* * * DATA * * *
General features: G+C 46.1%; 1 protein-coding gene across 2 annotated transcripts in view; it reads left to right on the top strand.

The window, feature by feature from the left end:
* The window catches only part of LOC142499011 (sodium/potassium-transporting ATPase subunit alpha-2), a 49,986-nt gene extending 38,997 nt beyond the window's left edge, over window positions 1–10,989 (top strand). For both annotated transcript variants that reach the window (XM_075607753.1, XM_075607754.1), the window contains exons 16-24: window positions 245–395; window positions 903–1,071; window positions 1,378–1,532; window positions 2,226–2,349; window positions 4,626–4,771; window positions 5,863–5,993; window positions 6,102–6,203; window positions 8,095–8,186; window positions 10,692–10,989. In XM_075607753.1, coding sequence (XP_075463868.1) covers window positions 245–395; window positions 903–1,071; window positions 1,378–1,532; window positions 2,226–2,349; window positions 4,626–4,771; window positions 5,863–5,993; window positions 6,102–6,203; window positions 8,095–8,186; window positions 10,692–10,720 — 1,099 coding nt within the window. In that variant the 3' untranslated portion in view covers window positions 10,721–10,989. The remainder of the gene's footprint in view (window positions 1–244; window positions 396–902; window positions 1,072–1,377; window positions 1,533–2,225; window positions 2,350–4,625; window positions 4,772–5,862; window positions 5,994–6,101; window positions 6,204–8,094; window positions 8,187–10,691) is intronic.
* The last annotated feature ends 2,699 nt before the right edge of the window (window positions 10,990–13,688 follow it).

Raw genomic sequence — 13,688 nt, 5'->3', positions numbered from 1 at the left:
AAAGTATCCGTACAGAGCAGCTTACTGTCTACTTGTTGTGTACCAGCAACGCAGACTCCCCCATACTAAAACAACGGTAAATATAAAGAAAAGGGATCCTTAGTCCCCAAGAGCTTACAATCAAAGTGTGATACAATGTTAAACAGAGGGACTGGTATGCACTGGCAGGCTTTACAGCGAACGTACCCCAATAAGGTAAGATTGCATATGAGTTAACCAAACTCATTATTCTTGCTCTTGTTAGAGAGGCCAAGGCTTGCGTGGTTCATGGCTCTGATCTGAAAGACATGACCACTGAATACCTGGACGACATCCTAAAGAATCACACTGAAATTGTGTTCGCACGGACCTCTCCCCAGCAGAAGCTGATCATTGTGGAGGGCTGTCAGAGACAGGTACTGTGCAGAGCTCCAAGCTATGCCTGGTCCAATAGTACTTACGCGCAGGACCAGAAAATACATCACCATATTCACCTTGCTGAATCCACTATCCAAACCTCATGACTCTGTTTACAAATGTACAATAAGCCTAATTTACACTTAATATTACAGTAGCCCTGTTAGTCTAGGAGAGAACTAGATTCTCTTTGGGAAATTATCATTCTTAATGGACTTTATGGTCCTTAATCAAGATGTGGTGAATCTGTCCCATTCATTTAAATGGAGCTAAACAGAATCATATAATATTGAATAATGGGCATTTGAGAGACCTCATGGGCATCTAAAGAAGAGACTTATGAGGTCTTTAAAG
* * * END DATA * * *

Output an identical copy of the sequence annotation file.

General features: G+C 46.1%; 1 protein-coding gene across 2 annotated transcripts in view; it reads left to right on the top strand.

The window, feature by feature from the left end:
* The window catches only part of LOC142499011 (sodium/potassium-transporting ATPase subunit alpha-2), a 49,986-nt gene extending 38,997 nt beyond the window's left edge, over window positions 1–10,989 (top strand). For both annotated transcript variants that reach the window (XM_075607753.1, XM_075607754.1), the window contains exons 16-24: window positions 245–395; window positions 903–1,071; window positions 1,378–1,532; window positions 2,226–2,349; window positions 4,626–4,771; window positions 5,863–5,993; window positions 6,102–6,203; window positions 8,095–8,186; window positions 10,692–10,989. In XM_075607753.1, coding sequence (XP_075463868.1) covers window positions 245–395; window positions 903–1,071; window positions 1,378–1,532; window positions 2,226–2,349; window positions 4,626–4,771; window positions 5,863–5,993; window positions 6,102–6,203; window positions 8,095–8,186; window positions 10,692–10,720 — 1,099 coding nt within the window. In that variant the 3' untranslated portion in view covers window positions 10,721–10,989. The remainder of the gene's footprint in view (window positions 1–244; window positions 396–902; window positions 1,072–1,377; window positions 1,533–2,225; window positions 2,350–4,625; window positions 4,772–5,862; window positions 5,994–6,101; window positions 6,204–8,094; window positions 8,187–10,691) is intronic.
* The last annotated feature ends 2,699 nt before the right edge of the window (window positions 10,990–13,688 follow it).

Raw genomic sequence — 13,688 nt, 5'->3', positions numbered from 1 at the left:
AAAGTATCCGTACAGAGCAGCTTACTGTCTACTTGTTGTGTACCAGCAACGCAGACTCCCCCATACTAAAACAACGGTAAATATAAAGAAAAGGGATCCTTAGTCCCCAAGAGCTTACAATCAAAGTGTGATACAATGTTAAACAGAGGGACTGGTATGCACTGGCAGGCTTTACAGCGAACGTACCCCAATAAGGTAAGATTGCATATGAGTTAACCAAACTCATTATTCTTGCTCTTGTTAGAGAGGCCAAGGCTTGCGTGGTTCATGGCTCTGATCTGAAAGACATGACCACTGAATACCTGGACGACATCCTAAAGAATCACACTGAAATTGTGTTCGCACGGACCTCTCCCCAGCAGAAGCTGATCATTGTGGAGGGCTGTCAGAGACAGGTACTGTGCAGAGCTCCAAGCTATGCCTGGTCCAATAGTACTTACGCGCAGGACCAGAAAATACATCACCATATTCACCTTGCTGAATCCACTATCCAAACCTCATGACTCTGTTTACAAATGTACAATAAGCCTAATTTACACTTAATATTACAGTAGCCCTGTTAGTCTAGGAGAGAACTAGATTCTCTTTGGGAAATTATCATTCTTAATGGACTTTATGGTCCTTAATCAAGATGTGGTGAATCTGTCCCATTCATTTAAATGGAGCTAAACAGAATCATATAATATTGAATAATGGGCATTTGAGAGACCTCATGGGCATCTAAAGAAGAGACTTATGAGGTCTTTAAAG